Matters of style

© Grigoris A. Miliaresis

I was reading recently an article saying that one of the marks that make a newcomer in Tokyo stand out is that they feel their clothes are unstylish and out of fashion; the article was about newcomers from the provinces (this season is the beginning of the academic and fiscal year so people move for work or study) but I believe it’s true for everyone: generally speaking, people in Tokyo pay special attention to their appearance –even when they don’t do it with affectation- and they have a sense of style that most of us identify with Paris or Milan. And even though some times the elements that make up this style are quite diverse (and often unbelievably diverse) when you get familiar with their contradictions you realize that there I behind them an elegance rarely seen in people who don’t spend illogical amounts of time for their appearance.

One could say here that the Japanese are always very attentive to detail anyway so it makes sense that they would also care about what they wear –and one would be right- but what I see around me seems to be more intuitive: whether it is Western or Japanese clothing (and the distinction has substance since Japanese clothes haven’t become obsolete; on the contrary: I doubt there is one home that doesn’t have a few of them in its closets) most people seem to possess a natural sense of style even when their choices are extreme. And this is, I believe, the reason that street fashion has become recently one of Japan’s most popular exports but also the reason it can’t really catch on outside the country: something that looks good on the Japanese doesn’t always look equally good on Westerners –perhaps because the latter don’t have this special sensibility that the former do.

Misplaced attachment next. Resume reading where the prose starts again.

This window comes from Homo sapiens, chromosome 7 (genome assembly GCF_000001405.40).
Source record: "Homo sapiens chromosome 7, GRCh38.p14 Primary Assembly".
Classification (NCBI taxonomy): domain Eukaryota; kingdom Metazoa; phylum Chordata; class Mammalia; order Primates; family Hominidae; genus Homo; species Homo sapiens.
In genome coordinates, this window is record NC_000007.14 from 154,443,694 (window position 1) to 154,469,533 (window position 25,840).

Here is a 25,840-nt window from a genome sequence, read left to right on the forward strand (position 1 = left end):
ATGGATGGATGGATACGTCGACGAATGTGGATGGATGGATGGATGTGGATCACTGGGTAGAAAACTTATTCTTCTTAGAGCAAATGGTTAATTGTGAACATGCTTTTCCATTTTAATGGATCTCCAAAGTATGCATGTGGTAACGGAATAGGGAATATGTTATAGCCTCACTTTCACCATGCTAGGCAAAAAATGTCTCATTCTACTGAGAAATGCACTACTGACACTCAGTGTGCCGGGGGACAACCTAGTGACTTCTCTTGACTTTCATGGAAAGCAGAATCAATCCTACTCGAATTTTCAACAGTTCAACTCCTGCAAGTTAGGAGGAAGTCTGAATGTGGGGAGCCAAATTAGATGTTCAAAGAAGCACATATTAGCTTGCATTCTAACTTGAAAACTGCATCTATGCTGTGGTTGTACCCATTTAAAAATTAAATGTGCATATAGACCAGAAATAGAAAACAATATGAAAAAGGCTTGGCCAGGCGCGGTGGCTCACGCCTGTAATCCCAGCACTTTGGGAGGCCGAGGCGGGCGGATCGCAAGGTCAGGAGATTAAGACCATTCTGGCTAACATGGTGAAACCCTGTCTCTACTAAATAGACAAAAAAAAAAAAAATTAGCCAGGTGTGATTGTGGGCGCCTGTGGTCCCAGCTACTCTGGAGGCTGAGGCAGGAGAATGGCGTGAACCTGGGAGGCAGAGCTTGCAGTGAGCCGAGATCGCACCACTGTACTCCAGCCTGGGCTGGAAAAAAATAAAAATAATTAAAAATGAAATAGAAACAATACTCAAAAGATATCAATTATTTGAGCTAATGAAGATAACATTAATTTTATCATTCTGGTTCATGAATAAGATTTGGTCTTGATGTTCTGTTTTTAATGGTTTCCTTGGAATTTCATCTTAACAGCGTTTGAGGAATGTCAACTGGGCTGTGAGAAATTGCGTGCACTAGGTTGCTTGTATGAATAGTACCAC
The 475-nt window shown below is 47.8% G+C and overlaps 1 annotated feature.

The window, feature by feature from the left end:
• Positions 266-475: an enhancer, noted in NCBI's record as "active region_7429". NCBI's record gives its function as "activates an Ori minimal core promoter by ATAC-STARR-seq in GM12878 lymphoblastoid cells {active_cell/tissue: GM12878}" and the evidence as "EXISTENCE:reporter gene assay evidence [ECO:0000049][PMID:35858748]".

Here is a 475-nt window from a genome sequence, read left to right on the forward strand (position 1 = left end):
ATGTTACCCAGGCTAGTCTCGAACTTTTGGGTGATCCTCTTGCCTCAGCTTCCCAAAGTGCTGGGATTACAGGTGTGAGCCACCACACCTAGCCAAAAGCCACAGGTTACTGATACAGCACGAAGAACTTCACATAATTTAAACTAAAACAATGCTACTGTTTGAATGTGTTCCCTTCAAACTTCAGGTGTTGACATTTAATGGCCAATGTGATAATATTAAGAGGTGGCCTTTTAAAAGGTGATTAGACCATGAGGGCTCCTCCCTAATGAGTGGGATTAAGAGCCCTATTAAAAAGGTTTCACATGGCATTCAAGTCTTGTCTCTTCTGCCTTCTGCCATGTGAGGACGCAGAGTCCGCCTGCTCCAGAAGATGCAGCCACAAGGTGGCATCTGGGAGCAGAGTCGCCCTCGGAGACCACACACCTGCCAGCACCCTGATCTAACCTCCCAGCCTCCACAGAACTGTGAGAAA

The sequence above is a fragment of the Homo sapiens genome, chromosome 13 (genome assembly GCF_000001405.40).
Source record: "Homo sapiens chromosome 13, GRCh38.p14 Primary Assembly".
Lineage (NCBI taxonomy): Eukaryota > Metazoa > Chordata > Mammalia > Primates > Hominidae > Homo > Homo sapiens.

If the above are true –and personally I’m fully convinced they do- it’s worth wondering why. Even though I’m far from being an expert in sartorial matters (I always opted for practicality and comfort instead of style) I’d offer it is a consequence of the multiplicity of choices characterizing almost everything in this culture: since their historic beginnings, the Japanese have been influenced by the Asian inland (and later by the rest of the world) and they chose the elements that suited them best; with time, they thus developed a measure of what are the most remarkable elements and which is the best way to combine them so that they will both keep their value and show in the best (and most complimenting) light this measure –and by extension, the personality- of the person doing the choosing. At any rate, and regardless of the reason, the result beyond visual pleasure adds interest to even a simple walk in a shopping mall.

Grigoris A. Miliaresis is a journalist and translator. He has worked for many newspapers, magazines and publishing houses and specializes in the Internet, the martial arts and Japan where he has been living for the last few years. 


Γρηγόρης Μηλιαρέσης
Γρηγόρης Μηλιαρέσης
Δημοσιογράφος και μεταφραστής. Έχει συνεργαστεί με πλειάδα εφημερίδων, περιοδικών (τόσο του γενικού όσο και του ειδικού τύπου) και εκδοτικών οίκων και με ειδίκευση στο Ίντερνετ, τις πολεμικές τέχνες και την Ιαπωνία όπου και ζει τα τελευταία χρόνια. Από το 2012 μέχρι το 2016 έγραφε την εβδομαδιαία στήλη στο "Γράμματα από έναν αιωρούμενο κόσμο" και το 2020 κυκλοφόρησε το ομότιτλο βιβλίο του. Περισσότερα στη συνέντευξη που είχε δώσει στο

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